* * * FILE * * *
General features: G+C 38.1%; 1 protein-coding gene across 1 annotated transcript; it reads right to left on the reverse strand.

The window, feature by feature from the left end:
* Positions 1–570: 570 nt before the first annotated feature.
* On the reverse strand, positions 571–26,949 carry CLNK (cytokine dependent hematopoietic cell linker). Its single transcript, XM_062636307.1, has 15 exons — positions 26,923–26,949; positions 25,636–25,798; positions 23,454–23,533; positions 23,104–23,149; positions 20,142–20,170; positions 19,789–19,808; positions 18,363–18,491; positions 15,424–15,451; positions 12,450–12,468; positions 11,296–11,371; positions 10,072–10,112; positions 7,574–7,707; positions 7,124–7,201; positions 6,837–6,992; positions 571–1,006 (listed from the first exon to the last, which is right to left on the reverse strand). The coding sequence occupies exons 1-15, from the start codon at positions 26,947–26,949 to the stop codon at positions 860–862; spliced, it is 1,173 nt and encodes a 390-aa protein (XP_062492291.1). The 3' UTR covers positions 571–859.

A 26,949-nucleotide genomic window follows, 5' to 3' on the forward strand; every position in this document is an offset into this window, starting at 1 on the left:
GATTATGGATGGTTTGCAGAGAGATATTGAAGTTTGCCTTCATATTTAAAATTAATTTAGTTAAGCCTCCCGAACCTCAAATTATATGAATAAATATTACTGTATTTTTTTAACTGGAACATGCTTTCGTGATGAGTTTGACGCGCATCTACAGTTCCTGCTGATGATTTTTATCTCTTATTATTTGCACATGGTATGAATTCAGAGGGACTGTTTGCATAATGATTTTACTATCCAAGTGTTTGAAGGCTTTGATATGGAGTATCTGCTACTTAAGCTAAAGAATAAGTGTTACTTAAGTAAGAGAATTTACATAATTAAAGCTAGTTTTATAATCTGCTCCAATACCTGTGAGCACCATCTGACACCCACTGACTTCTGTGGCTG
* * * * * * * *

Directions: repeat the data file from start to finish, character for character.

General features: G+C 38.1%; 1 protein-coding gene across 1 annotated transcript; it reads right to left on the reverse strand.

The window, feature by feature from the left end:
* Positions 1–570: 570 nt before the first annotated feature.
* On the reverse strand, positions 571–26,949 carry CLNK (cytokine dependent hematopoietic cell linker). Its single transcript, XM_062636307.1, has 15 exons — positions 26,923–26,949; positions 25,636–25,798; positions 23,454–23,533; positions 23,104–23,149; positions 20,142–20,170; positions 19,789–19,808; positions 18,363–18,491; positions 15,424–15,451; positions 12,450–12,468; positions 11,296–11,371; positions 10,072–10,112; positions 7,574–7,707; positions 7,124–7,201; positions 6,837–6,992; positions 571–1,006 (listed from the first exon to the last, which is right to left on the reverse strand). The coding sequence occupies exons 1-15, from the start codon at positions 26,947–26,949 to the stop codon at positions 860–862; spliced, it is 1,173 nt and encodes a 390-aa protein (XP_062492291.1). The 3' UTR covers positions 571–859.

A 26,949-nucleotide genomic window follows, 5' to 3' on the forward strand; every position in this document is an offset into this window, starting at 1 on the left:
GATTATGGATGGTTTGCAGAGAGATATTGAAGTTTGCCTTCATATTTAAAATTAATTTAGTTAAGCCTCCCGAACCTCAAATTATATGAATAAATATTACTGTATTTTTTTAACTGGAACATGCTTTCGTGATGAGTTTGACGCGCATCTACAGTTCCTGCTGATGATTTTTATCTCTTATTATTTGCACATGGTATGAATTCAGAGGGACTGTTTGCATAATGATTTTACTATCCAAGTGTTTGAAGGCTTTGATATGGAGTATCTGCTACTTAAGCTAAAGAATAAGTGTTACTTAAGTAAGAGAATTTACATAATTAAAGCTAGTTTTATAATCTGCTCCAATACCTGTGAGCACCATCTGACACCCACTGACTTCTGTGGCTG